The Sixers have weathered a maelstrom of unfavorable injury news to advance to 10-9 on the season. James Harden, Tyrese Maxey, and Joel Embiid have all missed significant time now. In their absence, one player has stepped up above all else: Shake Milton.
He has been Philly’s best player for the last week or so. After starting the season on the rotational fringe, Milton suddenly looks like a cornerstone piece in the absence of the team’s actual foundation. While Milton won’t maintain his current workload once everyone’s healthy, he does deserve immense credit for his performance of late.
In four games since joining the starting five in Maxey’s place, the 26-year-old from SMU is averaging 22.3 points, 7.0 rebounds, and 6.5 assists on .569/.526/.929 shooting splits. He’s back — The Prince That Was Promised.
Shake Milton is finally delivering on his long-lost hype for the Sixers
After a strong start to his career in Philadelphia, many fans pegged Milton as a future Sixth Man of the Year candidate — the kind of brawny scorer and secondary playmaker who can change the calculus of games off the bench. The fanbase’s hopes were virtually eradicated in 2020-21, when Milton — to state it plainly — did not fair well in that role.
Last season provided something of a redemptive arc for Milton. His minutes and scoring numbers didn’t quite return to form, but he emerged as a reliable bench cog and, more importantly, he showed up in the playoffs when few of his fellow reserves did.
Now we’re getting the version of Shake Milton that, not long ago, felt impossible. Like a hazy dream lost to time. His scoring is back: the 3s are falling and he’s absolutely working defenses from the mid-range. He’s also playmaking at the highest level of his career, operating as lead ball-handler and shot generator for an offense missing its three best players.
It’s best to take Milton’s recent numbers with a grain of salt — his efficiency will inevitably taper off — but this is by far the most comfortable and compelling Shake has looked… ever. And he’s only 26 years old, theoretically at the very front end of his NBA prime. He has a lot left in the tank from the looks of it. And he’s in the last year of his exceedingly cheap contract, no doubt in search of a much heftier payday next summer.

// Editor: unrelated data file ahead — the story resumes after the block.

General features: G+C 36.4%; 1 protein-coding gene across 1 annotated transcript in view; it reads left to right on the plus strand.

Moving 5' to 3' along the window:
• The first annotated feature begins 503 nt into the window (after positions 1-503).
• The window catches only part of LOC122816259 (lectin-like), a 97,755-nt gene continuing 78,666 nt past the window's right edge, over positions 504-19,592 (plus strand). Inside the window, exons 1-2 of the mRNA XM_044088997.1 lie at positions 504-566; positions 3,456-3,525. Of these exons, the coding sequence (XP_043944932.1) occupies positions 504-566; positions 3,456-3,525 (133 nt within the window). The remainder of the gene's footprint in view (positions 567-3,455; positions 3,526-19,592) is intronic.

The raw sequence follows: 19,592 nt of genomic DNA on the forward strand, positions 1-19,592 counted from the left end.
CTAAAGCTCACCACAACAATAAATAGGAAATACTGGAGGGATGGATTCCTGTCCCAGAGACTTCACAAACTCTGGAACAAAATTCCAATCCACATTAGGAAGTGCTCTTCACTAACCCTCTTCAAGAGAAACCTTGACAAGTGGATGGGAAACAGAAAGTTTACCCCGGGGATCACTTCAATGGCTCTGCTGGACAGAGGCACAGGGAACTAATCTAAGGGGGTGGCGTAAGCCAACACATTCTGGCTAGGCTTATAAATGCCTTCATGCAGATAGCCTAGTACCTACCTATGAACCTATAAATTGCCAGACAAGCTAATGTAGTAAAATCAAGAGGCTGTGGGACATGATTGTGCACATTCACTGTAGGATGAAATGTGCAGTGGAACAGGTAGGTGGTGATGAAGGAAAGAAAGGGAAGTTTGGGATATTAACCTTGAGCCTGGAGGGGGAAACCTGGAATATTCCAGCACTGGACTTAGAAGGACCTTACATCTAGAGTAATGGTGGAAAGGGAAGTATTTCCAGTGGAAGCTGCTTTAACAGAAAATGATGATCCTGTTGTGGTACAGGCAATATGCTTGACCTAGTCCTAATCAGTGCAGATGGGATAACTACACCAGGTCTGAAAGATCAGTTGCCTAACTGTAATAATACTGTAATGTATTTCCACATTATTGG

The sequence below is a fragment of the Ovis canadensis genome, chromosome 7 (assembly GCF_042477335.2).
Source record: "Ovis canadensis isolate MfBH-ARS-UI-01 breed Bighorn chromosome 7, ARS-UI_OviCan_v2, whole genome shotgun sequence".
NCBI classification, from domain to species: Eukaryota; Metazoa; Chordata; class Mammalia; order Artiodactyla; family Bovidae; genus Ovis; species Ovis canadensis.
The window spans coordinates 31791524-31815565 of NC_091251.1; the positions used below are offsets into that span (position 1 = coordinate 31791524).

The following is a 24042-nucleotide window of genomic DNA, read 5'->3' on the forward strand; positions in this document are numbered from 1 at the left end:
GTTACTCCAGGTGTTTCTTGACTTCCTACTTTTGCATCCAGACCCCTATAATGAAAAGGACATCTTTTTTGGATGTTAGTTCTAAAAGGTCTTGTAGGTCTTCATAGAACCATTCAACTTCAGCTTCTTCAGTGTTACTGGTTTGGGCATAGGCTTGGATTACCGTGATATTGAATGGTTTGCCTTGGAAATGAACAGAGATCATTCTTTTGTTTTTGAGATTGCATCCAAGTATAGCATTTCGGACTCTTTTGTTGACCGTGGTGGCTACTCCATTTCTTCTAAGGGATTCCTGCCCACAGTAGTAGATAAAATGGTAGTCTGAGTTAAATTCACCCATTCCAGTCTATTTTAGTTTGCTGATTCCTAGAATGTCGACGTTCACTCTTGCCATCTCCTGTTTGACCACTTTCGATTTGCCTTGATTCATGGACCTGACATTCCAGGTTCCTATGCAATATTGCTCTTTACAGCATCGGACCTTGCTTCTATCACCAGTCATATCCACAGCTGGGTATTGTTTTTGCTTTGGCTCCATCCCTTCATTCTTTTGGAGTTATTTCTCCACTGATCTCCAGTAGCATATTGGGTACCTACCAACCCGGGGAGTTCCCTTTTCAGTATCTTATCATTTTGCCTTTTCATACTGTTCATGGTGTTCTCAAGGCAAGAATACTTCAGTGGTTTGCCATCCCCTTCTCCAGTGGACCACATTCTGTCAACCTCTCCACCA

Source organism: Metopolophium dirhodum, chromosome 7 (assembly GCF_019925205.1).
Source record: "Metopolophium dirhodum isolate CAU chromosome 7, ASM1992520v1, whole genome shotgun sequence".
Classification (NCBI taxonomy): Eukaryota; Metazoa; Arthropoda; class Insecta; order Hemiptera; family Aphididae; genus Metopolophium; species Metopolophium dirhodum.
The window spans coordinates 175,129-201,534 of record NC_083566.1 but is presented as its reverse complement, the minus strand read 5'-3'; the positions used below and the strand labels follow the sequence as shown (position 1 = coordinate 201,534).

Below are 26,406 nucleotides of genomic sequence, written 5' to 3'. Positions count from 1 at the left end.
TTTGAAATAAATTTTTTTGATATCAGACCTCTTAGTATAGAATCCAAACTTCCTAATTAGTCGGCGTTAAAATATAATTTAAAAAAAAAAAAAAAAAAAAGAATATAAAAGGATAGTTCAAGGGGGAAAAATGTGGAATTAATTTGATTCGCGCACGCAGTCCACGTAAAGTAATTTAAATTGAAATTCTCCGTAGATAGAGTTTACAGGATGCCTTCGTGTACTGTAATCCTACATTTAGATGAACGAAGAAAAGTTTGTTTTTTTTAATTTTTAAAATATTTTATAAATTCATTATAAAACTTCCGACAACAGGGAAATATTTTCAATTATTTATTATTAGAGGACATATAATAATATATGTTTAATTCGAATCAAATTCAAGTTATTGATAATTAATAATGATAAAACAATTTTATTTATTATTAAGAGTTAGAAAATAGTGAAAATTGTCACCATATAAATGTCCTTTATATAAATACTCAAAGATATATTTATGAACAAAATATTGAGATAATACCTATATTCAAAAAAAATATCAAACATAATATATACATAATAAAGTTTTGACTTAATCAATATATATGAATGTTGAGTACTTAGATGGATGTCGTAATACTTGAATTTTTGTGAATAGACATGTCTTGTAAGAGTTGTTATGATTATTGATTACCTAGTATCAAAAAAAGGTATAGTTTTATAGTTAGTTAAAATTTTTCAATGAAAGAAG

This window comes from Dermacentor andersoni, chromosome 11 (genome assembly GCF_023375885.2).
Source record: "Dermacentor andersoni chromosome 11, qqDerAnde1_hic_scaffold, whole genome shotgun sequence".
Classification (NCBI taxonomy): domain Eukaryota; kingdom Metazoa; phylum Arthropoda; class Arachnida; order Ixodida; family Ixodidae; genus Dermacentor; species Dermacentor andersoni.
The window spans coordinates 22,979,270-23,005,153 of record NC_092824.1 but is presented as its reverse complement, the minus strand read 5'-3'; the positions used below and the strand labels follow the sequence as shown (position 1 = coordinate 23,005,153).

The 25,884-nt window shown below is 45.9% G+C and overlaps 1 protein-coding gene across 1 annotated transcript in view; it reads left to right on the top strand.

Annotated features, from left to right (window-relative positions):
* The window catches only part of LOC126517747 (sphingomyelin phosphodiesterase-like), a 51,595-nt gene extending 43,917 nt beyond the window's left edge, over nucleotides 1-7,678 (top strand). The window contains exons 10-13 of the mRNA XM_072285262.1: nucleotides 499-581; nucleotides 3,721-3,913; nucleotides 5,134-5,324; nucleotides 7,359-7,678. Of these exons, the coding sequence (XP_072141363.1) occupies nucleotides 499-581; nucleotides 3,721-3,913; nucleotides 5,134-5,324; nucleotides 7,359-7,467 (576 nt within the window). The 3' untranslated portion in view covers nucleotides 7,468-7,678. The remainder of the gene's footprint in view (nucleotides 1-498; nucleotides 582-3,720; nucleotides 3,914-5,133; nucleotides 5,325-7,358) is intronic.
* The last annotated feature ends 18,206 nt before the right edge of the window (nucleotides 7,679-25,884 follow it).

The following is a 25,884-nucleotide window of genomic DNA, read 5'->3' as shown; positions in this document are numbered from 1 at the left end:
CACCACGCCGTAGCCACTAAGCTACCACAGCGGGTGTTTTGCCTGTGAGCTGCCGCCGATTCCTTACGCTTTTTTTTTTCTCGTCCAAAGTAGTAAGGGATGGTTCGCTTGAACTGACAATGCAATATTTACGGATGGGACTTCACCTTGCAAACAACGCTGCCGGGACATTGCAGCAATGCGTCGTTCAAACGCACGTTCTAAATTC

It will be fascinating to see how Milton’s role shifts once Maxey and Harden rejoin the team. He has unquestionably earned a more prominent role in the second unit moving forward. But, Milton has always been at the best in these situations — when the Sixers need someone to create from scratch and helm the offense. He has never attained this level of potency playing off of other elite playmakers. Milton might be more of a point guard than we’re willing to admit. He’s more in the Lou Williams mold than the Jordan Clarkson mold: his offensive output revolves around being able to square up, size up, and create wacky-angled shots off the dribble.
At 6-foot-6, Milton is unique in part because of his size and defensive versatility. He can share the floor with other guards and is probably at his best defending wings, not point guards. Thus it’s not hard to make room for him next to Maxey, Harden, and Melton in the guard rotation. But will he continue to play like this when those guys return? Or more importantly, can he continue to play like this when those guys return? It will ultimately fall on Milton to strike the appropriate balance between aggressively looking to create and operating as floor-spacer/spot-up shooter. He can’t defer completely, but he also can’t be the lead ball-handler when James Harden is on the floor.
While such concerns are valid, it’s hard to feel anything but optimism after Milton’s recent stretch of games. And, if he can’t quite figure out how to do this full-time in Philadelphia, he could make his next team very happy. Odds are, the Sixers can’t afford the version of Shake we’re currently seeing.